. The conflict between the U.S. rulers and Hussein is between rival capitalist gangs, one already dominating the world and one seeking to impose itself in the Middle East. There are no noble U.S. aims in this war. It is a war to safeguard the profits of the U.S. corporations, to line the pockets of the same energy monopolies who plunder the masses here, to defend the world dominance of the U.S. business executives who have swindled the life savings of countless employees so they can have extra mansions and private jets. But it's the working masses, and mainly the Iraqi working masses, who will suffer and die in the war. The victims of capitalist oppression here will be sent to slaughter the victims of Hussein.
. To hell with the Bush-Cheney war crusade! It's time to take to the streets with militant protest.
In city after city across the U.S., demonstrations of thousands have already taken place, while
internationally actions have included massive protests of 250,000 people in London and 1. 5
million in Italy. Work to expose the imperialist nature and class interests behind the war
everywhere, but especially at workplaces and at working-class communities and schools.
Solidarity with the Iraq people against Hussein and Bush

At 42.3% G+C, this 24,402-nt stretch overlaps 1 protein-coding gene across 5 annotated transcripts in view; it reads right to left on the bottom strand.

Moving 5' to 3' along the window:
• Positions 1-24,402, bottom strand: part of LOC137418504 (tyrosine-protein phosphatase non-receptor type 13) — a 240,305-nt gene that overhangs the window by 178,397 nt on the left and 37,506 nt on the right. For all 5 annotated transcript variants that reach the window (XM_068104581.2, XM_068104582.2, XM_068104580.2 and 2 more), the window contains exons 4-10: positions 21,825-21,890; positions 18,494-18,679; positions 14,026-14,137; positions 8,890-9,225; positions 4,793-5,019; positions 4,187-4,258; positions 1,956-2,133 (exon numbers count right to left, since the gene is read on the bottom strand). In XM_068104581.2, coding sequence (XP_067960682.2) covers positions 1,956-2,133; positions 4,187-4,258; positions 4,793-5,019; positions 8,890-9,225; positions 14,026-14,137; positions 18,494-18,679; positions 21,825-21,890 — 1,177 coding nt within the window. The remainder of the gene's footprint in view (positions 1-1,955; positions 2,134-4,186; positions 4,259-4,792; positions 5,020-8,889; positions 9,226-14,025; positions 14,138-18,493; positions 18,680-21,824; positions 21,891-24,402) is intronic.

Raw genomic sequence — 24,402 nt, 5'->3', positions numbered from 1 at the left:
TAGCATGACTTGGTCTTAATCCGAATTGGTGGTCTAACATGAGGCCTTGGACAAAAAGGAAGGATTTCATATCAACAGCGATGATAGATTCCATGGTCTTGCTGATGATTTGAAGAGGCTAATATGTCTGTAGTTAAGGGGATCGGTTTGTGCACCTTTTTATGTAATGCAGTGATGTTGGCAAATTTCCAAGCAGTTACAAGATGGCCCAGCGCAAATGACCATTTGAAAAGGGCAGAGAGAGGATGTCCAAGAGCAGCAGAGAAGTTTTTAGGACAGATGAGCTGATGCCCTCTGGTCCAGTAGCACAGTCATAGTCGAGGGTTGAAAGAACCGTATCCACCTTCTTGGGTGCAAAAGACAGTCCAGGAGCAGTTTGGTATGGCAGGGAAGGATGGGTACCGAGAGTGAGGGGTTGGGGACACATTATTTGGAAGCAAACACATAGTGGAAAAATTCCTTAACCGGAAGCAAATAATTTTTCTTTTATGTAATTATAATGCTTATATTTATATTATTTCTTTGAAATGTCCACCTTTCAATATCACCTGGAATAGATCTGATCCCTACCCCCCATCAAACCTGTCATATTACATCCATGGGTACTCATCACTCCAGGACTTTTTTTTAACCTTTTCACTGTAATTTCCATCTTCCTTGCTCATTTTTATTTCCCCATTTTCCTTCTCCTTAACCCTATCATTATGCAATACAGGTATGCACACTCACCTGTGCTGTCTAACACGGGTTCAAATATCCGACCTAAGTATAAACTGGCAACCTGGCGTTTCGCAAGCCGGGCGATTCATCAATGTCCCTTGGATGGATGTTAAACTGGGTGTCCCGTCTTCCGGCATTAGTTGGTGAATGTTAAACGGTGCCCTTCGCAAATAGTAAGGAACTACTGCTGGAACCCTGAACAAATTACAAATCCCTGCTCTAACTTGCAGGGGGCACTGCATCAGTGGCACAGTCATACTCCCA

. Instead of solidarity with our warmongers, we need solidarity with the Iraqi masses who have suffered both from U.S. imperialist policy and from Hussein. The U.S. wants to get rid of Hussein only to impose their own dictate, either through a military occupation regime or through rigging up a government of Iraqi exploiters that will be loyal to their U.S. overlords. Bush, the anti-worker friend of the oil magnates, says he's out to liberate the oppressed Iraqi people. But it's not the wishes of the downtrodden, but the needs of the U.S. empire that will hold sway should Bush topple Hussein. Already Bush has made clear he won't tolerate self-determination for the Kurds in Iraq who are part of an oppressed nation stretching into Turkey, Iran and other countries in the region. That's why Bush stated in his recent UN speech that Iraq must remain "united. " Among other things, Bush fears that if the Kurds in Iraq have the right to self-determination, this will upset the stability of Turkey, a long-time U.S. ally with a history of brutal repression against the struggle of the Kurds there. For Bush, it's the stability of imperialism in the region that counts, not the aspirations of 20 million Kurds.